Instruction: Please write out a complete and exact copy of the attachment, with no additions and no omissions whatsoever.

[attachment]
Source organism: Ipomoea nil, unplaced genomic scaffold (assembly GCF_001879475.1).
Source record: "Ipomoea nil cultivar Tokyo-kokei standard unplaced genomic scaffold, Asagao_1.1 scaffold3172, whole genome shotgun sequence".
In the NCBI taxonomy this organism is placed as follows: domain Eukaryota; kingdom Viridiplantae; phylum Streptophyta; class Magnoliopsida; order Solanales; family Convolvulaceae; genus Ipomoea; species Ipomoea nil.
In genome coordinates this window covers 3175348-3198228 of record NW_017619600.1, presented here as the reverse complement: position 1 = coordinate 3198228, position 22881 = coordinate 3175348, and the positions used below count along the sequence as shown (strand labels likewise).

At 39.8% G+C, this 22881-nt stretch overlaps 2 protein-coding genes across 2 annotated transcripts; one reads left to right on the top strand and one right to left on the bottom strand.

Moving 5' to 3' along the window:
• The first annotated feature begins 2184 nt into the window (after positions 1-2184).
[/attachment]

Source organism: Ipomoea nil, unplaced genomic scaffold (assembly GCF_001879475.1).
Source record: "Ipomoea nil cultivar Tokyo-kokei standard unplaced genomic scaffold, Asagao_1.1 scaffold3172, whole genome shotgun sequence".
In the NCBI taxonomy this organism is placed as follows: domain Eukaryota; kingdom Viridiplantae; phylum Streptophyta; class Magnoliopsida; order Solanales; family Convolvulaceae; genus Ipomoea; species Ipomoea nil.
In genome coordinates this window covers 3175348-3198228 of record NW_017619600.1, presented here as the reverse complement: position 1 = coordinate 3198228, position 22881 = coordinate 3175348, and the positions used below count along the sequence as shown (strand labels likewise).

At 39.8% G+C, this 22881-nt stretch overlaps 2 protein-coding genes across 2 annotated transcripts; one reads left to right on the top strand and one right to left on the bottom strand.

Moving 5' to 3' along the window:
• The first annotated feature begins 2184 nt into the window (after positions 1-2184).